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Red Sea shipping crisis may hit tea supply in UK

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BRITONS may have to brave a shortage of some lines of tea, after the supermarket industry warned of a risk to supply from shipping disruptions in the Red Sea.

The British Retail Consortium said it had seen “temporary disruption” to some black tea lines, and an industry source said there had been some delays to flavoured lines.

Although the country’s two biggest supermarket groups showed ample supply on their websites on Tuesday (13), companies have warned in general that the length of disruptions to Red Sea shipping will determine whether consumers see empty shelves in Europe.

The warning of delays is the first for a food item, following several from clothing retailers after Iran-aligned Houthi militia attacked ships in and around the Red Sea, slowing trade between Asia and Europe.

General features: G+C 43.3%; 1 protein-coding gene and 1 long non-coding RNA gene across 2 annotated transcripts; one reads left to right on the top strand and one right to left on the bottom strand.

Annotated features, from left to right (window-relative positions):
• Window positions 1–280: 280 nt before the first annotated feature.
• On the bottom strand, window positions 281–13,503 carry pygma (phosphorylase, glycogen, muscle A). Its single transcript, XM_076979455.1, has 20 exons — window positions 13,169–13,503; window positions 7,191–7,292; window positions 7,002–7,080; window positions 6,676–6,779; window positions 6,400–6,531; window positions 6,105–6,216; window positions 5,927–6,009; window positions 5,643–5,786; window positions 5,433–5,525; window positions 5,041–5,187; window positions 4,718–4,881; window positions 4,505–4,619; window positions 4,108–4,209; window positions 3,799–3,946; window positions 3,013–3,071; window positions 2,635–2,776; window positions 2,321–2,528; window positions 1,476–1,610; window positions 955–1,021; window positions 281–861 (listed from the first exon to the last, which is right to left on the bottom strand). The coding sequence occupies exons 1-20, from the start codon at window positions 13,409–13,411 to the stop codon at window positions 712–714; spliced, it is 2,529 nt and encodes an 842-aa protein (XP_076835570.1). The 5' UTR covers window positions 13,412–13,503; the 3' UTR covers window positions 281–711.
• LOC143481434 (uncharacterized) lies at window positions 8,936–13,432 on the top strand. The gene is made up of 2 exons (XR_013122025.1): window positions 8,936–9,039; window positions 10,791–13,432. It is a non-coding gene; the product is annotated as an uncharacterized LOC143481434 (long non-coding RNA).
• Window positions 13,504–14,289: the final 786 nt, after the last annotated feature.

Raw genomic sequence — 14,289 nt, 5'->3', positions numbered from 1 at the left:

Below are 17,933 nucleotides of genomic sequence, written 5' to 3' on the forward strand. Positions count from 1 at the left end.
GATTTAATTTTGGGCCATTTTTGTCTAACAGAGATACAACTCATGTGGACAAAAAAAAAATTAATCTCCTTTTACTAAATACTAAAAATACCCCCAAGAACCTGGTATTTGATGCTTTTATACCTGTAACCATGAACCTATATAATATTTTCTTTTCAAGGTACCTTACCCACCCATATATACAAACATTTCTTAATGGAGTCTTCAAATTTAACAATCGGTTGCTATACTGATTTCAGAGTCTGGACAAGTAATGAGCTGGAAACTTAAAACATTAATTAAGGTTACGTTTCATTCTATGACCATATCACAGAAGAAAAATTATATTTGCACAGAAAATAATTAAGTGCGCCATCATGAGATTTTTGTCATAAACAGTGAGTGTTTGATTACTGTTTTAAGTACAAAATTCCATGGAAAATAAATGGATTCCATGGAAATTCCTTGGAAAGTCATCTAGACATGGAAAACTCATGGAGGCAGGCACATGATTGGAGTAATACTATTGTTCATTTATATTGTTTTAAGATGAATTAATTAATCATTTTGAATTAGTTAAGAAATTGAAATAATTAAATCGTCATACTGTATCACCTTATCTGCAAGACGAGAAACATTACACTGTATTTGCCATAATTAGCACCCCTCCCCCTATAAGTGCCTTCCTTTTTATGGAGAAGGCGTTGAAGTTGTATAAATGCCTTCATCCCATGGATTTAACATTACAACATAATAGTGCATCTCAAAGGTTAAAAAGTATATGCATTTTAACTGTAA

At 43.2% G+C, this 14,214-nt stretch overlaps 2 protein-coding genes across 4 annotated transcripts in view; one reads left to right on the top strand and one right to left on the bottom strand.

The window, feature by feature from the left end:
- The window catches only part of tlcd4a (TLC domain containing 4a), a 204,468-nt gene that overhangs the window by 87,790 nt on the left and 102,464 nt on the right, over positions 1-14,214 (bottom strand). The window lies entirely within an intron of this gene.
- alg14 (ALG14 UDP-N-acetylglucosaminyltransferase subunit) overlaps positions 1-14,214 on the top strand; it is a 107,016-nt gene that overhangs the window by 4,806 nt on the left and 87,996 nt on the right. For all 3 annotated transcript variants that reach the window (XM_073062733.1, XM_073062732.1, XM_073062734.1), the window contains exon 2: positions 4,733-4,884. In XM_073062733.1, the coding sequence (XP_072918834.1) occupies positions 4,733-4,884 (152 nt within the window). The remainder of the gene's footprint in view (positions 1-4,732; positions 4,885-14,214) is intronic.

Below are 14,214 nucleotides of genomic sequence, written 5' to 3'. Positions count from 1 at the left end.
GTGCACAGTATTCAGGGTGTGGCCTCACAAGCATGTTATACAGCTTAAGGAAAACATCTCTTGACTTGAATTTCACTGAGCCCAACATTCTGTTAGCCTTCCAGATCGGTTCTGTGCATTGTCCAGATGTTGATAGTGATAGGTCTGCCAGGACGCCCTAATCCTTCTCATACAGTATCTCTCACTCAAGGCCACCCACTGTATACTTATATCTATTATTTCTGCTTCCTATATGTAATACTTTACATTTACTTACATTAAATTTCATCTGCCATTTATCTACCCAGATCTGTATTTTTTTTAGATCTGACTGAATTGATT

Britain, the world’s fifth largest tea importer, gets more than half of its imported tea from Kenya and India, making it dependent on the Red Sea route.

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Unprocessed tea is shipped into the UK for processing and packaging, helping to make Britain the 10th largest exporter globally, according to the Institute of Export and International Trade (IEIT).

“There is temporary disruption to some black tea lines, but the impact on consumers will be minimal as retailers are not expecting significant challenges,” said Andrew Opie, director of food and sustainability at the British Retail Consortium, which represents major supermarkets.

An industry source said that while there were a few delays, a big shortage was not expected.

IEIT director general Marco Forgione said tea may be “the first of many items caught up in this supply chain crisis”.

The alternative shipping route around South Africa’s Cape of Good Hope can add 10-14 days to a journey. Several major UK clothing retailers, including Next, Pepco Group, Primark and Matalan, have cautioned on the potential impact of disruption to Red Sea shipments.

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